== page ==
<s:hidden name="S2_CONVERSATION_ID" value="%{conversationId}" />

Once you have finished with the conversation you can mark it for removal from the users conversation scope. After running the action the interceptor will call isConversationFinished(). If this returns true it will dispose of the saved conversation model.

An Example

Attached to this post is a Maven project, which demonstrates the use of a conversation. Download it and build it using: mvn package. This will create a war file under the target directory. Deploy that to your favorite servlet container and point your browser at it (ex: http://localhost:8080/tutorial/).

You will be prompted to enter your name, and click the next button. Also at the bottom there is a link to start another conversation. You can have as many conversations going as you like. The data for each of them is independent.

Take a look at src/main/java/tutorial/ to see how it all works. In short you have a simple Action, which includes an inner class to store its data called ConversationModel. It instantiates a copy of ConversationModel when prepareConversationModel() is called. The Interceptor stores it transparently for the Action. On subsequent hits the model will already be injected into the action by the Interceptor allowing the Action to act on any data that has been previously entered by the user.

The example takes the user through a few steps using logic in the execute() method, eventually sending the result page which displays all of the collected data.

What's Missing?

This example doesn't show use of the prepare() method, nor the validate() method in conjunction with our conversation scope. You can use the prepare() to add data to your conversation model as the user fills out forms, and you can use th validate() to validate each screen the user submits.

tutorial.tar_.gz15.45 KB

Conversation Scope doesn't work after a redirect


I want to implement your conversation interceptor, but have a little problem while using a redirect-action as result type (want to implement the POST-REDIRECT-GET Pattern):

I downloaded your tutorial and changed the struts.xml like this:


[action name="conversation" class="tutorial.ConversationAction"]
[interceptor-ref name="params" /]
[interceptor-ref name="conversation-scope" /]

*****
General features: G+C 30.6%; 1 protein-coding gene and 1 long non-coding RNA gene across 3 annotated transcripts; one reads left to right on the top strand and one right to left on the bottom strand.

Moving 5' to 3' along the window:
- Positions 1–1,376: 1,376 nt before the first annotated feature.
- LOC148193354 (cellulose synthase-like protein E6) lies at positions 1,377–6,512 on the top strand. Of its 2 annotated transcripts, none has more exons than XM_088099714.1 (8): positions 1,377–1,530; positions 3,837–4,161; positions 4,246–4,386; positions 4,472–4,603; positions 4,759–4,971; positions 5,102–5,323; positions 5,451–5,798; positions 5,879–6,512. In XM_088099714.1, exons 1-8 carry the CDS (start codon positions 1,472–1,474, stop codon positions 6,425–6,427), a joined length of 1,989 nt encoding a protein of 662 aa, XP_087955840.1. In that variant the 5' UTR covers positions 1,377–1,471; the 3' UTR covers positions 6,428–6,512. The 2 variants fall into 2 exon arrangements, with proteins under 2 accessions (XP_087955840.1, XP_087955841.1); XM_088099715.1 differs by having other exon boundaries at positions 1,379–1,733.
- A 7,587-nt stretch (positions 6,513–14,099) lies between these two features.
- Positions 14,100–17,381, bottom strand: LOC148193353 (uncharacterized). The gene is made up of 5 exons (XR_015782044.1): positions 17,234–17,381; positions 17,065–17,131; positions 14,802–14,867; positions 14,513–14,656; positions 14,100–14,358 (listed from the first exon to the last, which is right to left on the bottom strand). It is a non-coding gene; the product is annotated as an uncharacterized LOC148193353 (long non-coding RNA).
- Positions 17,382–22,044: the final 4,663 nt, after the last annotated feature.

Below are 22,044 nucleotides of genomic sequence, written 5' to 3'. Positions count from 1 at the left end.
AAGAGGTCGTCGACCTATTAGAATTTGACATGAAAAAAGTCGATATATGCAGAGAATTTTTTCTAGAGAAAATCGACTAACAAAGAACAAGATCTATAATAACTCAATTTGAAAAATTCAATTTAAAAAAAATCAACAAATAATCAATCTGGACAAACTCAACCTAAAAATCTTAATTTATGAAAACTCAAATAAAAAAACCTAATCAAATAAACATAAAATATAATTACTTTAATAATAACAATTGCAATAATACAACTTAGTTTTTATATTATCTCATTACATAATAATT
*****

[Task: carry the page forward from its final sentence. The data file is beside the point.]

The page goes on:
[interceptor-ref name="defaultStack" /]
[result name="input" type="redirect-action"]/conversationRedirect[/result]
[result name="success"]/ConversationSuccess.jsp[/result]

[action name="conversationRedirect" class="tutorial.ConversationAction" method="input"]
[interceptor-ref name="params" /]
[interceptor-ref name="conversation-scope" /]
[interceptor-ref name="defaultStack" /]
[result name="input"]/ConversationInput.jsp[/result]

So I did a redirect instead of showing the view. The input method of the conversationRedirect action just returns "input". My problem is, that the page count of the model is not increased. To at the result page the count is 0 instead of 1.

Maybe you can help me with this problem.



Difficult to use with input validators

This interceptor seemed like a good idea for the use case I'm implementing in my application - a two-step user registration process. What I'm finding is that, in practice, the ConversationInterceptor is difficult to use because it is interacting badly with Struts2 input validators. It forces you to structure your input validation configuration in one specific way.

Allow me to explain further.

I started off with two action classes, two separate JSPs, and two validation.xml configuration files. The ConversationScopeAware interface has an unstated requirement that all aspects of the conversation take place within one action class, as the lifecycle of the ConversationModel is determined by the prepareConversationModel() and isConversationFinished() methods in the ConversationScopeAware interface. (I assume if I use two separate action objects, each will get a separate ConversationModel object, sort of defeating the purpose of the whole thing).